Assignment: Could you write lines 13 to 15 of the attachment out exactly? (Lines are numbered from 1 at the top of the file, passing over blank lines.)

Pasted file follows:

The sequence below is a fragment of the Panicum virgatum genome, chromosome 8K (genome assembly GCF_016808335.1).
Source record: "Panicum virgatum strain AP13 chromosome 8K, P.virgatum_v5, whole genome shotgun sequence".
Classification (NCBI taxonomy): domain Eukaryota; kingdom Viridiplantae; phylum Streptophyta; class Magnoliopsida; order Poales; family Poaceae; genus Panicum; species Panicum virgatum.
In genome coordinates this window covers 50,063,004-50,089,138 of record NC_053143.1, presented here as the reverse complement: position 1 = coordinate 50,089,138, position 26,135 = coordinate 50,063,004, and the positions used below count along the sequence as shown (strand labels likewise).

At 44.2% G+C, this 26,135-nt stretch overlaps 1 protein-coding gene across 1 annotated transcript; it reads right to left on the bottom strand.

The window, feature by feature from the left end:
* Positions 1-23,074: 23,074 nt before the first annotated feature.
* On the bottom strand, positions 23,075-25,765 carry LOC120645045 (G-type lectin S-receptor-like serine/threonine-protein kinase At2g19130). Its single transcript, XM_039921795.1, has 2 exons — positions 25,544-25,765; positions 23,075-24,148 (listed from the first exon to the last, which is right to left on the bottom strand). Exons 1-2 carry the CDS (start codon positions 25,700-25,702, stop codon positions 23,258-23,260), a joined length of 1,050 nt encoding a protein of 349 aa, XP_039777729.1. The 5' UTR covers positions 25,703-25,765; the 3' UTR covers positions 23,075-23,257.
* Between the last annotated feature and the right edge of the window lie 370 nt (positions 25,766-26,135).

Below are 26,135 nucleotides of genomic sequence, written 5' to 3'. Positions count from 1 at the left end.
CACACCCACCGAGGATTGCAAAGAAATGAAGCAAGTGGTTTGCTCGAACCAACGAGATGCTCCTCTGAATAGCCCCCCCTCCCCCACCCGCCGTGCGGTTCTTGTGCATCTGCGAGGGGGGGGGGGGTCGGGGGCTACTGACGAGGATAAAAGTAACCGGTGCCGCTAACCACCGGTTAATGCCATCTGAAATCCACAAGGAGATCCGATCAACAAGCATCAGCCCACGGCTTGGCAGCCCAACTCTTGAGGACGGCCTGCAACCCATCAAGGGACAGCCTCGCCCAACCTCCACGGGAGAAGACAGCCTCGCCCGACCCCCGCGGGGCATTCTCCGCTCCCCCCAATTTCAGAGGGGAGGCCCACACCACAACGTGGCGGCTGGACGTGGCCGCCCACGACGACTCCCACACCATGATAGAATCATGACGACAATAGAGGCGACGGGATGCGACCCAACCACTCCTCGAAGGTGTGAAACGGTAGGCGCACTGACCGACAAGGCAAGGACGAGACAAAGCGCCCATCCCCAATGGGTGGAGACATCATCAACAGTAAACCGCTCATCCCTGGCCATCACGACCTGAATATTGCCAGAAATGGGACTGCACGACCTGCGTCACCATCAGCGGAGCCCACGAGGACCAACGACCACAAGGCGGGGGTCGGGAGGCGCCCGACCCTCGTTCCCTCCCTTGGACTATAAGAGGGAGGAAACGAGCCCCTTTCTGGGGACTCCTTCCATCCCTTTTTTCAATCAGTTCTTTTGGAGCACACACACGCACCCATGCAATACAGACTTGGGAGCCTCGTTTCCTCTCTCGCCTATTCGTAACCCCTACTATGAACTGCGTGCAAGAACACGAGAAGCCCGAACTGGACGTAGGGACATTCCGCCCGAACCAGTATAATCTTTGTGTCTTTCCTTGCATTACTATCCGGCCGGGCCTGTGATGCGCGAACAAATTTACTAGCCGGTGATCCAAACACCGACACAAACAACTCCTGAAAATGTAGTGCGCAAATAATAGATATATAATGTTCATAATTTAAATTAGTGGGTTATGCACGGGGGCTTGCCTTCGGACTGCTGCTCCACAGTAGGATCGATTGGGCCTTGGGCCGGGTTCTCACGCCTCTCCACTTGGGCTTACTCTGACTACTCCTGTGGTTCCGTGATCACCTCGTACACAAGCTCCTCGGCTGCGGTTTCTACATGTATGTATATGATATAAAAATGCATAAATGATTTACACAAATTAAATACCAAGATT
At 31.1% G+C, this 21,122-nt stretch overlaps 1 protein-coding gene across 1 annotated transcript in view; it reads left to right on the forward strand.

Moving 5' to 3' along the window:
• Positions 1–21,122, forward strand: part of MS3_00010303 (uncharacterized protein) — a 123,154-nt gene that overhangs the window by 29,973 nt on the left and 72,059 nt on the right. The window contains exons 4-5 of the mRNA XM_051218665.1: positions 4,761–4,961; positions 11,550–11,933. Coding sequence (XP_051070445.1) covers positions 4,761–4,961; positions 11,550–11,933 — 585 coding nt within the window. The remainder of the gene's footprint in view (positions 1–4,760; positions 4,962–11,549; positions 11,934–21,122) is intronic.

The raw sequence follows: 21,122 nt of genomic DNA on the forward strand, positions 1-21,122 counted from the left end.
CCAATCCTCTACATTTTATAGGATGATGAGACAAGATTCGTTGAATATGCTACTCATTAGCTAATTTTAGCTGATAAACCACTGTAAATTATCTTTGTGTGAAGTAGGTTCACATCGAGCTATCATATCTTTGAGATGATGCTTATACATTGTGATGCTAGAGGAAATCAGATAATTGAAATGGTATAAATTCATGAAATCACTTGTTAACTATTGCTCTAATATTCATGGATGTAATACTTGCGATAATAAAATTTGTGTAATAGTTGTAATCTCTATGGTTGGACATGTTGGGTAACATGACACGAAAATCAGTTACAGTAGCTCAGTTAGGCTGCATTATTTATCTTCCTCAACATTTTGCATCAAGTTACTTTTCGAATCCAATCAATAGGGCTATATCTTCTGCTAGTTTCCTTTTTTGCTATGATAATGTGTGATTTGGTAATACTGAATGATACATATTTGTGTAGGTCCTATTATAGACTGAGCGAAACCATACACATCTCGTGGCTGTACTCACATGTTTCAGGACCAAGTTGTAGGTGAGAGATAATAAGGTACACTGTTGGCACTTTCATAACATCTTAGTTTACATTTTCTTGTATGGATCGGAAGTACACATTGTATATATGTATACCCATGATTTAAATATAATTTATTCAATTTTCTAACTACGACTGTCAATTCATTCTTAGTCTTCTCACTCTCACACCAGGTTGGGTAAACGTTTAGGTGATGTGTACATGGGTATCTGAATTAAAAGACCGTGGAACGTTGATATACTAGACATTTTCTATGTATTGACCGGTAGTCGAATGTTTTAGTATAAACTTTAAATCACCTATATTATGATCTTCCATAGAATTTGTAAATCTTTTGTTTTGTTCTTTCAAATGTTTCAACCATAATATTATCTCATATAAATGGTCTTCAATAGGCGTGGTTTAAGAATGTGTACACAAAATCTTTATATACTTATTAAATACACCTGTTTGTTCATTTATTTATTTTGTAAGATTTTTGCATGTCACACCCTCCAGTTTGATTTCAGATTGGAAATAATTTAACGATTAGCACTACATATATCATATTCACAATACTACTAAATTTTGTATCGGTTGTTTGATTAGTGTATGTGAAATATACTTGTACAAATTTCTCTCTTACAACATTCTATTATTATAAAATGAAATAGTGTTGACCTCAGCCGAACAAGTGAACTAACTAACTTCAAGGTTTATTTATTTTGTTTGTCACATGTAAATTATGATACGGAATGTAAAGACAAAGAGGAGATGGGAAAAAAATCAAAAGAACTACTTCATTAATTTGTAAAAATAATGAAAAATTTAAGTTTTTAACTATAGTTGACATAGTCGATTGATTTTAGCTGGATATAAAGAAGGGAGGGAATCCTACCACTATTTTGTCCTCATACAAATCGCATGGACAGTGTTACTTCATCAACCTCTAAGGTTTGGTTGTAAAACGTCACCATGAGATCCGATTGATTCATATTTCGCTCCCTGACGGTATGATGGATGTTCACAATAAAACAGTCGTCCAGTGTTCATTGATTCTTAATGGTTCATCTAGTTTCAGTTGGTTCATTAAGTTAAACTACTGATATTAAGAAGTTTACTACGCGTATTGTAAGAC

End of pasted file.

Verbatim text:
Moving 5' to 3' along the window:
• Positions 1–21,122, forward strand: part of MS3_00010303 (uncharacterized protein) — a 123,154-nt gene that overhangs the window by 29,973 nt on the left and 72,059 nt on the right. The window contains exons 4-5 of the mRNA XM_051218665.1: positions 4,761–4,961; positions 11,550–11,933. Coding sequence (XP_051070445.1) covers positions 4,761–4,961; positions 11,550–11,933 — 585 coding nt within the window. The remainder of the gene's footprint in view (positions 1–4,760; positions 4,962–11,549; positions 11,934–21,122) is intronic.

The raw sequence follows: 21,122 nt of genomic DNA on the forward strand, positions 1-21,122 counted from the left end.